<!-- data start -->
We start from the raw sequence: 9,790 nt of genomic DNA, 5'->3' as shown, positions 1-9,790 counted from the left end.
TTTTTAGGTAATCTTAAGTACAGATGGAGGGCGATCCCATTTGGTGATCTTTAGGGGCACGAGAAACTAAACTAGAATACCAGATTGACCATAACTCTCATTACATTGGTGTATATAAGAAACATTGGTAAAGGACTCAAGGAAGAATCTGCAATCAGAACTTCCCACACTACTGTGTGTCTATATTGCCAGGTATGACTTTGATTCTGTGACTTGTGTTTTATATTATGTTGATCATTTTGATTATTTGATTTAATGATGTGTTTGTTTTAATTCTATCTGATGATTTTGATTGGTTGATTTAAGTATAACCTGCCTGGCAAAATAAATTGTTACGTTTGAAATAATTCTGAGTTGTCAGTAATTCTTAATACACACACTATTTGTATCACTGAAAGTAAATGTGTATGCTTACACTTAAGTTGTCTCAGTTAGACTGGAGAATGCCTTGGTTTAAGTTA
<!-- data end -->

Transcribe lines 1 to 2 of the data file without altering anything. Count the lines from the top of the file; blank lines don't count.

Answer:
We start from the raw sequence: 9,790 nt of genomic DNA, 5'->3' as shown, positions 1-9,790 counted from the left end.
TTTTTAGGTAATCTTAAGTACAGATGGAGGGCGATCCCATTTGGTGATCTTTAGGGGCACGAGAAACTAAACTAGAATACCAGATTGACCATAACTCTCATTACATTGGTGTATATAAGAAACATTGGTAAAGGACTCAAGGAAGAATCTGCAATCAGAACTTCCCACACTACTGTGTGTCTATATTGCCAGGTATGACTTTGATTCTGTGACTTGTGTTTTATATTATGTTGATCATTTTGATTATTTGATTTAATGATGTGTTTGTTTTAATTCTATCTGATGATTTTGATTGGTTGATTTAAGTATAACCTGCCTGGCAAAATAAATTGTTACGTTTGAAATAATTCTGAGTTGTCAGTAATTCTTAATACACACACTATTTGTATCACTGAAAGTAAATGTGTATGCTTACACTTAAGTTGTCTCAGTTAGACTGGAGAATGCCTTGGTTTAAGTTA